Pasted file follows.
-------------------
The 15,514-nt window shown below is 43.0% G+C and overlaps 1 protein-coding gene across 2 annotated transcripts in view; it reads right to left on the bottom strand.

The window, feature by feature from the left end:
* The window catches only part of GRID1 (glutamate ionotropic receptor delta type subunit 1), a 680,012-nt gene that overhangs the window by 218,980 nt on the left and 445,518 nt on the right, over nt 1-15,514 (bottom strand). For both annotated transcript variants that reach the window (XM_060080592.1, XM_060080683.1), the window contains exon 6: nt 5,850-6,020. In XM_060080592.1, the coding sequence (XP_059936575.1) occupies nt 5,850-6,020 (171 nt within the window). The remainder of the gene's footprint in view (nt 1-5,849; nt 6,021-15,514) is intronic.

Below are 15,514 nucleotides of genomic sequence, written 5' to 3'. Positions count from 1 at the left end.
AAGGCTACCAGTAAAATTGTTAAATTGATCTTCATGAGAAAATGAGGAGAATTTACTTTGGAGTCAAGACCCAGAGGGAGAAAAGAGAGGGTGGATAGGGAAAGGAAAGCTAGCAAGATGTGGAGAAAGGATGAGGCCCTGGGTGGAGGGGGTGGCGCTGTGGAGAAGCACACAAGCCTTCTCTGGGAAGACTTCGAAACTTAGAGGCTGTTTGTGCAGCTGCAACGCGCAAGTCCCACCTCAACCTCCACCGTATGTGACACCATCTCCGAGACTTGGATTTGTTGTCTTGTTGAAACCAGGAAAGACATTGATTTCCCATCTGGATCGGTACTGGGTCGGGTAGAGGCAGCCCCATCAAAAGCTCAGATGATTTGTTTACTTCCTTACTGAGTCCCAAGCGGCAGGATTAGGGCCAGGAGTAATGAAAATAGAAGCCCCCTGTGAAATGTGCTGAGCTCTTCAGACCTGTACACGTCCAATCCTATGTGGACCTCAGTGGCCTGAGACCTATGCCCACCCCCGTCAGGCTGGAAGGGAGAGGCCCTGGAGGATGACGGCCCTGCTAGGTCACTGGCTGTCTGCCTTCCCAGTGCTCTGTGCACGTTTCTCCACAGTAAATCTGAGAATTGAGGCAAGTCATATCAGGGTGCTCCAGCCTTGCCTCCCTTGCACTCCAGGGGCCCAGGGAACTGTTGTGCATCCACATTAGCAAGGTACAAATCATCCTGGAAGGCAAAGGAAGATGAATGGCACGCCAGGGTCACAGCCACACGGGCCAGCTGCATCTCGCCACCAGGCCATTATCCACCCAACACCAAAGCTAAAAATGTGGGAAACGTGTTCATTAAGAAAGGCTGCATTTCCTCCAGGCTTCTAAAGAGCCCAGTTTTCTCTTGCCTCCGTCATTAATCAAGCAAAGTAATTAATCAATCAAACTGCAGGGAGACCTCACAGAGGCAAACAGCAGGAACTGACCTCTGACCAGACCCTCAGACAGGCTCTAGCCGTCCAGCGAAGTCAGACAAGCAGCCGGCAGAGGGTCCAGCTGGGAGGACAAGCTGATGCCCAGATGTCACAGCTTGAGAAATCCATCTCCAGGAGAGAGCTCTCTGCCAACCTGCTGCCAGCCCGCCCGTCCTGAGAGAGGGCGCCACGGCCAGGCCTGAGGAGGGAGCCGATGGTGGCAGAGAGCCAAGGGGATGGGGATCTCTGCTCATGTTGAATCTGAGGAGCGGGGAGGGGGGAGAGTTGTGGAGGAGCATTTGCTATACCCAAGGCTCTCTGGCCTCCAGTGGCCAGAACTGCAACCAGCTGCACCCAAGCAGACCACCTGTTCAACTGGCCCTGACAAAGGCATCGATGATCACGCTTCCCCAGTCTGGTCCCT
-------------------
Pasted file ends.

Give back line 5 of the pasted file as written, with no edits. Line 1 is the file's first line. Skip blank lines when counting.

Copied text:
AAGGCTACCAGTAAAATTGTTAAATTGATCTTCATGAGAAAATGAGGAGAATTTACTTTGGAGTCAAGACCCAGAGGGAGAAAAGAGAGGGTGGATAGGGAAAGGAAAGCTAGCAAGATGTGGAGAAAGGATGAGGCCCTGGGTGGAGGGGGTGGCGCTGTGGAGAAGCACACAAGCCTTCTCTGGGAAGACTTCGAAACTTAGAGGCTGTTTGTGCAGCTGCAACGCGCAAGTCCCACCTCAACCTCCACCGTATGTGACACCATCTCCGAGACTTGGATTTGTTGTCTTGTTGAAACCAGGAAAGACATTGATTTCCCATCTGGATCGGTACTGGGTCGGGTAGAGGCAGCCCCATCAAAAGCTCAGATGATTTGTTTACTTCCTTACTGAGTCCCAAGCGGCAGGATTAGGGCCAGGAGTAATGAAAATAGAAGCCCCCTGTGAAATGTGCTGAGCTCTTCAGACCTGTACACGTCCAATCCTATGTGGACCTCAGTGGCCTGAGACCTATGCCCACCCCCGTCAGGCTGGAAGGGAGAGGCCCTGGAGGATGACGGCCCTGCTAGGTCACTGGCTGTCTGCCTTCCCAGTGCTCTGTGCACGTTTCTCCACAGTAAATCTGAGAATTGAGGCAAGTCATATCAGGGTGCTCCAGCCTTGCCTCCCTTGCACTCCAGGGGCCCAGGGAACTGTTGTGCATCCACATTAGCAAGGTACAAATCATCCTGGAAGGCAAAGGAAGATGAATGGCACGCCAGGGTCACAGCCACACGGGCCAGCTGCATCTCGCCACCAGGCCATTATCCACCCAACACCAAAGCTAAAAATGTGGGAAACGTGTTCATTAAGAAAGGCTGCATTTCCTCCAGGCTTCTAAAGAGCCCAGTTTTCTCTTGCCTCCGTCATTAATCAAGCAAAGTAATTAATCAATCAAACTGCAGGGAGACCTCACAGAGGCAAACAGCAGGAACTGACCTCTGACCAGACCCTCAGACAGGCTCTAGCCGTCCAGCGAAGTCAGACAAGCAGCCGGCAGAGGGTCCAGCTGGGAGGACAAGCTGATGCCCAGATGTCACAGCTTGAGAAATCCATCTCCAGGAGAGAGCTCTCTGCCAACCTGCTGCCAGCCCGCCCGTCCTGAGAGAGGGCGCCACGGCCAGGCCTGAGGAGGGAGCCGATGGTGGCAGAGAGCCAAGGGGATGGGGATCTCTGCTCATGTTGAATCTGAGGAGCGGGGAGGGGGGAGAGTTGTGGAGGAGCATTTGCTATACCCAAGGCTCTCTGGCCTCCAGTGGCCAGAACTGCAACCAGCTGCACCCAAGCAGACCACCTGTTCAACTGGCCCTGACAAAGGCATCGATGATCACGCTTCCCCAGTCTGGTCCCT